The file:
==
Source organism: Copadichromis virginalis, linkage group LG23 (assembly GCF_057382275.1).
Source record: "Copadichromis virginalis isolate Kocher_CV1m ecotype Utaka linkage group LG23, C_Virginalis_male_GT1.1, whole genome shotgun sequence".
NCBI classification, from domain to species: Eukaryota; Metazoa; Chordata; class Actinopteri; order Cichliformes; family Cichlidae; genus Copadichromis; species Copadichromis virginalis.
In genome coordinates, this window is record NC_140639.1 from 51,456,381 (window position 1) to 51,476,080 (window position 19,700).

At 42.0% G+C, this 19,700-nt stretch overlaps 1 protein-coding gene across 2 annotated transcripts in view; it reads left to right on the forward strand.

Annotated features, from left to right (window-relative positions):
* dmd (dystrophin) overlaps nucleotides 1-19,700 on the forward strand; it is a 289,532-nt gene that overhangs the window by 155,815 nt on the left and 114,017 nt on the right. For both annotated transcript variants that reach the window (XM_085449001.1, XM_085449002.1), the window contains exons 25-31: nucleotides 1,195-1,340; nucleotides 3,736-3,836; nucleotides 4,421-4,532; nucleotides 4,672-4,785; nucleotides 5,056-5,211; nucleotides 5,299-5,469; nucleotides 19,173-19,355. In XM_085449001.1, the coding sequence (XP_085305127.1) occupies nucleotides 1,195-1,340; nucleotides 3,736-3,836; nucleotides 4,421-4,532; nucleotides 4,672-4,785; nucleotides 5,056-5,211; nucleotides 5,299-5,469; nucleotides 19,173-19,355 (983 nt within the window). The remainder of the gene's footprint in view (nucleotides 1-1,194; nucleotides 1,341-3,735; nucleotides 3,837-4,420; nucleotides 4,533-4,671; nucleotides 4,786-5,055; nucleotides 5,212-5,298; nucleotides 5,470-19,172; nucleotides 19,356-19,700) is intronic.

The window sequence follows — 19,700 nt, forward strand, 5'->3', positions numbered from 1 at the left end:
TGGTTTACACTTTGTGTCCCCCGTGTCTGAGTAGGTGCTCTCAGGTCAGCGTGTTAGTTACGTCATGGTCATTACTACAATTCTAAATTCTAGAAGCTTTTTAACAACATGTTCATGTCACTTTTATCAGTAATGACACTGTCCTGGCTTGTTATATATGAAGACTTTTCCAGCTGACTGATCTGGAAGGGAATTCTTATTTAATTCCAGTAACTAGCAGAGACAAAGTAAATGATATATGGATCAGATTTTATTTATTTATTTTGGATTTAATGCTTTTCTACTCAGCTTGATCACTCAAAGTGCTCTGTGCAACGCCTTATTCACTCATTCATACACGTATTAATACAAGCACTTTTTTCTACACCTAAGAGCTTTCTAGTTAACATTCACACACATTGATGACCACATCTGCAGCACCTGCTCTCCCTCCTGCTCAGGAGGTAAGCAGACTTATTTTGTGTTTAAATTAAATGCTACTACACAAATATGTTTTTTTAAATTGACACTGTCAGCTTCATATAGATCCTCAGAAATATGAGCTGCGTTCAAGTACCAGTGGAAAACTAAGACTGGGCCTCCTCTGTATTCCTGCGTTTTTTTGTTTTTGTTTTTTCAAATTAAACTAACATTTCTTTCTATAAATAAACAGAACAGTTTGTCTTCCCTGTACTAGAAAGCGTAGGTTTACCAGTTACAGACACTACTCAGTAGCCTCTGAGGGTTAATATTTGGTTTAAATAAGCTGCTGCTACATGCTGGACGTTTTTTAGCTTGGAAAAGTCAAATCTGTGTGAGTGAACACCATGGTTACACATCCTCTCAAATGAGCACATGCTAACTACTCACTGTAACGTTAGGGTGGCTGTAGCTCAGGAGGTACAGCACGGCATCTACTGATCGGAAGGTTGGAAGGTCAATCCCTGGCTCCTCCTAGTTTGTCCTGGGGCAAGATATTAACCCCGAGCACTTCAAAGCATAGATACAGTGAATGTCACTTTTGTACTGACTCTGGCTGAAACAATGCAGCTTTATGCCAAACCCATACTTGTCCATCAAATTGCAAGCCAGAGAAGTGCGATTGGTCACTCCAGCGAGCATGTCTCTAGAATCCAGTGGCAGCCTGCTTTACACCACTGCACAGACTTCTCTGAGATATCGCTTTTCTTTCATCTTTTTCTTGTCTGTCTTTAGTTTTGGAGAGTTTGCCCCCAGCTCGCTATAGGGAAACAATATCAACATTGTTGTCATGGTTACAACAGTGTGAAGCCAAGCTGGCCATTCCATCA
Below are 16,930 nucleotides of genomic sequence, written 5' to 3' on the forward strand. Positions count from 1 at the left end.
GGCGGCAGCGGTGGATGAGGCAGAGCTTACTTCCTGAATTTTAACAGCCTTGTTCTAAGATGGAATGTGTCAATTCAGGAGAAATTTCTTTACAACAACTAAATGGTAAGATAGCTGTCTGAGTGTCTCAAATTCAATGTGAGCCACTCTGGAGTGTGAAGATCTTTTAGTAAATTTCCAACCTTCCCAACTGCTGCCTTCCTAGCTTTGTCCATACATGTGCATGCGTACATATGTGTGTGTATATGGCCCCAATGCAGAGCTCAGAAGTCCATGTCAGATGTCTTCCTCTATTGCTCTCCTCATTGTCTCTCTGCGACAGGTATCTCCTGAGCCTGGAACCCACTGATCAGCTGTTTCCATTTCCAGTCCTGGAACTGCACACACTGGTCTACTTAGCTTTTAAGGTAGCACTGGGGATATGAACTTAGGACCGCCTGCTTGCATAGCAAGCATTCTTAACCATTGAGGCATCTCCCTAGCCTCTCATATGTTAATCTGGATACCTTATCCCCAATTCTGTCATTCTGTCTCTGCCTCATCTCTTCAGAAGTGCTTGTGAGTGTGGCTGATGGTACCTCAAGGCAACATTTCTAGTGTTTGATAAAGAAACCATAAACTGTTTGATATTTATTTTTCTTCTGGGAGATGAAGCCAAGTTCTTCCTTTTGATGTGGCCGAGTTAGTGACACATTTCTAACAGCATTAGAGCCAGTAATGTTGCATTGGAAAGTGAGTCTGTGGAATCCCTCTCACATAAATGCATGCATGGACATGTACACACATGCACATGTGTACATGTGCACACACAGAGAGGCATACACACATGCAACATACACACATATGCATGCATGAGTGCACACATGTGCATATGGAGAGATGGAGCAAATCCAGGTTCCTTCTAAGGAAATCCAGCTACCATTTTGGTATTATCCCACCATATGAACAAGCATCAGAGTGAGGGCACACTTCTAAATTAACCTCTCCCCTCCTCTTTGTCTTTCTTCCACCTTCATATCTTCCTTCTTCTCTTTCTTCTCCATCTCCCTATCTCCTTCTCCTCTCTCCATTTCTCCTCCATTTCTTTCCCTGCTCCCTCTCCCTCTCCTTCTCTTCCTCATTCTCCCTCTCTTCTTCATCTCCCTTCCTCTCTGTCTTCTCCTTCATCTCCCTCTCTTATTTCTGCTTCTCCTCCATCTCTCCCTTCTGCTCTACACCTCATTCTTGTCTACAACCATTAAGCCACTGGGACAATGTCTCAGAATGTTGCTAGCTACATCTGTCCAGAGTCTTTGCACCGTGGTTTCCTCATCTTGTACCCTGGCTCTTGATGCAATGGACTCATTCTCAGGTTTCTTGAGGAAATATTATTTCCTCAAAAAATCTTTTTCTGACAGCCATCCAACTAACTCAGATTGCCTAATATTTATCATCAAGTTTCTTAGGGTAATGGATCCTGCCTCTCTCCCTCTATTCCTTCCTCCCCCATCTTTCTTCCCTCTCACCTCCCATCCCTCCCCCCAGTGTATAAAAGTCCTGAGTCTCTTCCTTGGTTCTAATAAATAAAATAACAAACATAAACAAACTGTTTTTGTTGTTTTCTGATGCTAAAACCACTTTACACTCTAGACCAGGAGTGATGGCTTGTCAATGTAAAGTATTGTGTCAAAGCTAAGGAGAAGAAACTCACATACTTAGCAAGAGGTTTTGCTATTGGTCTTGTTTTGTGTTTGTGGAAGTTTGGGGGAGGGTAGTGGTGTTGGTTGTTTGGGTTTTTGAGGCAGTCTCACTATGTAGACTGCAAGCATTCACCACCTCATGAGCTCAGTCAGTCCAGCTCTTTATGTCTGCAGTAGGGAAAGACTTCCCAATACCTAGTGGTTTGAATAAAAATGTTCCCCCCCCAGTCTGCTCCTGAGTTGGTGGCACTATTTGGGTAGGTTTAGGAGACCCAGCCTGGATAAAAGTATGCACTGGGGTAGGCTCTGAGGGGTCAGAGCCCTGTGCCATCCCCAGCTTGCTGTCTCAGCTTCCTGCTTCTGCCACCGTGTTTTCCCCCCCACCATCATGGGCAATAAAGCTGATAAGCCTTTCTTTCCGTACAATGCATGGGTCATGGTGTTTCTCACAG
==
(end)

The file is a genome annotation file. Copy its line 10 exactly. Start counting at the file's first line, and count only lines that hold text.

Below are 16,930 nucleotides of genomic sequence, written 5' to 3' on the forward strand. Positions count from 1 at the left end.